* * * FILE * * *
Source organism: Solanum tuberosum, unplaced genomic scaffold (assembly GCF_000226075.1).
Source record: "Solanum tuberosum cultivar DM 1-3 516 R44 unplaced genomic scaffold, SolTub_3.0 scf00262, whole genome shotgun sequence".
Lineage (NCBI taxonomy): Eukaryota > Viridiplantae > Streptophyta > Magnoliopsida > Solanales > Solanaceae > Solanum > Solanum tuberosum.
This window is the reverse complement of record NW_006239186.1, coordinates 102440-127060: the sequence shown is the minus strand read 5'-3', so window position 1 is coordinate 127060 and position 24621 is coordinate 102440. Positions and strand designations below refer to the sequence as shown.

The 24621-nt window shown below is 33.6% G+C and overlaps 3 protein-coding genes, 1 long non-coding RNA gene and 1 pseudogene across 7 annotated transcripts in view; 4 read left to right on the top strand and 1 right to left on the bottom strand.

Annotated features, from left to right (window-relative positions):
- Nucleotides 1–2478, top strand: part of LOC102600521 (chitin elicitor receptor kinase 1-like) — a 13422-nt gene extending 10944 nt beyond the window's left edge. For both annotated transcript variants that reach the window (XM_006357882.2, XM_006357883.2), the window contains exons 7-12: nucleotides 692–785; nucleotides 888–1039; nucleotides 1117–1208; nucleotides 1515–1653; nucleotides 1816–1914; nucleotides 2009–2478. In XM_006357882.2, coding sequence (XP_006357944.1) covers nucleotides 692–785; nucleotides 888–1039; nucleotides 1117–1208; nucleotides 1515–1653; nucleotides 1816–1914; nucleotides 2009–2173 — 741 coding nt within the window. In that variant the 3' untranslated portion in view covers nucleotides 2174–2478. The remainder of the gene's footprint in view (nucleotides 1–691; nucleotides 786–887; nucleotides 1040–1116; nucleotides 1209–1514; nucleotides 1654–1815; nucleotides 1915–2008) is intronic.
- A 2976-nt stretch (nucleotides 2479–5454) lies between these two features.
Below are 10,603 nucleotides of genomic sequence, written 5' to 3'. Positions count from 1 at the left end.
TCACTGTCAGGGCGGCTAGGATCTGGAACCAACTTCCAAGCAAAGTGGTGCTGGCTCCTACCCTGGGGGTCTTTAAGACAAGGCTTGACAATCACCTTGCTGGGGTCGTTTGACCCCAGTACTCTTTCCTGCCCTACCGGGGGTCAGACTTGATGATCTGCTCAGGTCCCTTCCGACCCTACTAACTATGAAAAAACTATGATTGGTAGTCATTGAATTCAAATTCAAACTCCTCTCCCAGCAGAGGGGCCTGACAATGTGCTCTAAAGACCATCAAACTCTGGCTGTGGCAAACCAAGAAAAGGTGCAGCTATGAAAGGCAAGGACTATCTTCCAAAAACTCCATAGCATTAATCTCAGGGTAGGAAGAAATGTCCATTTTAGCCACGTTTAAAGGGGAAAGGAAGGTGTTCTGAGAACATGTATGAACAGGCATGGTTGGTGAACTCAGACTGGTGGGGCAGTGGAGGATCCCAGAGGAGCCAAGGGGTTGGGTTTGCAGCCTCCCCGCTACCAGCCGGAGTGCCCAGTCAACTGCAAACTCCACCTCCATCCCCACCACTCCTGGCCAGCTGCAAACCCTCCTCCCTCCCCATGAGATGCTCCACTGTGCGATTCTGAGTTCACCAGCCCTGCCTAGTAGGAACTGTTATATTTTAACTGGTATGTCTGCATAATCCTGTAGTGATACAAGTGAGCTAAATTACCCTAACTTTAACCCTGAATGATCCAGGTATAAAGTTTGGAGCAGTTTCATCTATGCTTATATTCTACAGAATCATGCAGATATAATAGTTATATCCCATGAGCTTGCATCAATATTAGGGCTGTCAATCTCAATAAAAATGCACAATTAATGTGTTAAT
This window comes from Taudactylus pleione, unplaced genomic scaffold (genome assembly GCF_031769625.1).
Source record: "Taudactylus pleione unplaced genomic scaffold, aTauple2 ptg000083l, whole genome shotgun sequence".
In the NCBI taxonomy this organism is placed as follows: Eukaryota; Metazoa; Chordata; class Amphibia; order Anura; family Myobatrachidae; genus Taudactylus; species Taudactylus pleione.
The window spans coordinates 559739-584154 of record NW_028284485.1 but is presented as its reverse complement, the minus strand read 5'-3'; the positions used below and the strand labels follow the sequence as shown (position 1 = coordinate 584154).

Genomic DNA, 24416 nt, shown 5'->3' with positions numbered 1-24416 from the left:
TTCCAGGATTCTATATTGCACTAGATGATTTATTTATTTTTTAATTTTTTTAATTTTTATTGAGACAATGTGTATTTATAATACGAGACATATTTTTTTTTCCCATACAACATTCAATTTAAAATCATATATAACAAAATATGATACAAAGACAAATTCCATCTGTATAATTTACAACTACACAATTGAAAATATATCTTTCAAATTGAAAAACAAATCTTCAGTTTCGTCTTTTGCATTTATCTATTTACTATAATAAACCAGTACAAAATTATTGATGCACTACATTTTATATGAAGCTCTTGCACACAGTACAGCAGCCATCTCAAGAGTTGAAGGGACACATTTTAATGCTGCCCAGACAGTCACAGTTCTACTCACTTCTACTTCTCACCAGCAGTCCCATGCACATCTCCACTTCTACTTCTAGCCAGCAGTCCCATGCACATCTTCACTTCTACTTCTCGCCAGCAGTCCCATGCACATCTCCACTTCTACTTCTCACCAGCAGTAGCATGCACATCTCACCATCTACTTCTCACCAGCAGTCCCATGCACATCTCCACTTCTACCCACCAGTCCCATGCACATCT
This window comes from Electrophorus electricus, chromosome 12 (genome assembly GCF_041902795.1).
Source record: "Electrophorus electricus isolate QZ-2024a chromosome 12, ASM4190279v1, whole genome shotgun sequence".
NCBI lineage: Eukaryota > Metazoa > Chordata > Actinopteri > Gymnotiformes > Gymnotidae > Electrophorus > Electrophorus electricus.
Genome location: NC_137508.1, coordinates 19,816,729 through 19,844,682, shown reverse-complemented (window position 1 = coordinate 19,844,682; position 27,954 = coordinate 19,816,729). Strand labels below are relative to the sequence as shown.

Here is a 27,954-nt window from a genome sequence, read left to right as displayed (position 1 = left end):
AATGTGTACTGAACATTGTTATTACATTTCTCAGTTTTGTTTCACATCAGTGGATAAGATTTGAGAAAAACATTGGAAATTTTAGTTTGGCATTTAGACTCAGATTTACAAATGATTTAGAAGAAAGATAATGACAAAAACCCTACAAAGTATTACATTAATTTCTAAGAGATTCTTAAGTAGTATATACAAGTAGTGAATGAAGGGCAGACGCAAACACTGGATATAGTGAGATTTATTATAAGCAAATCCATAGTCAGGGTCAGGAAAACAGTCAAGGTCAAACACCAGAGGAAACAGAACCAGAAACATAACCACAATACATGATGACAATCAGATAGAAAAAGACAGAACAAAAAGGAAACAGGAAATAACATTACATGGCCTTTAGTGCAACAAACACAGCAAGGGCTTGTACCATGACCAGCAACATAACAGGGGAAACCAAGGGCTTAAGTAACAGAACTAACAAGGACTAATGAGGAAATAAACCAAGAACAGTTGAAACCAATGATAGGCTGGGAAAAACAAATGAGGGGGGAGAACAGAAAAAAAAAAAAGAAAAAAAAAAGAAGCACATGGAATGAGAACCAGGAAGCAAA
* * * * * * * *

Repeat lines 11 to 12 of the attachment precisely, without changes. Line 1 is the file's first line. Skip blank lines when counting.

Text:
This window comes from Taudactylus pleione, unplaced genomic scaffold (genome assembly GCF_031769625.1).
Source record: "Taudactylus pleione unplaced genomic scaffold, aTauple2 ptg000083l, whole genome shotgun sequence".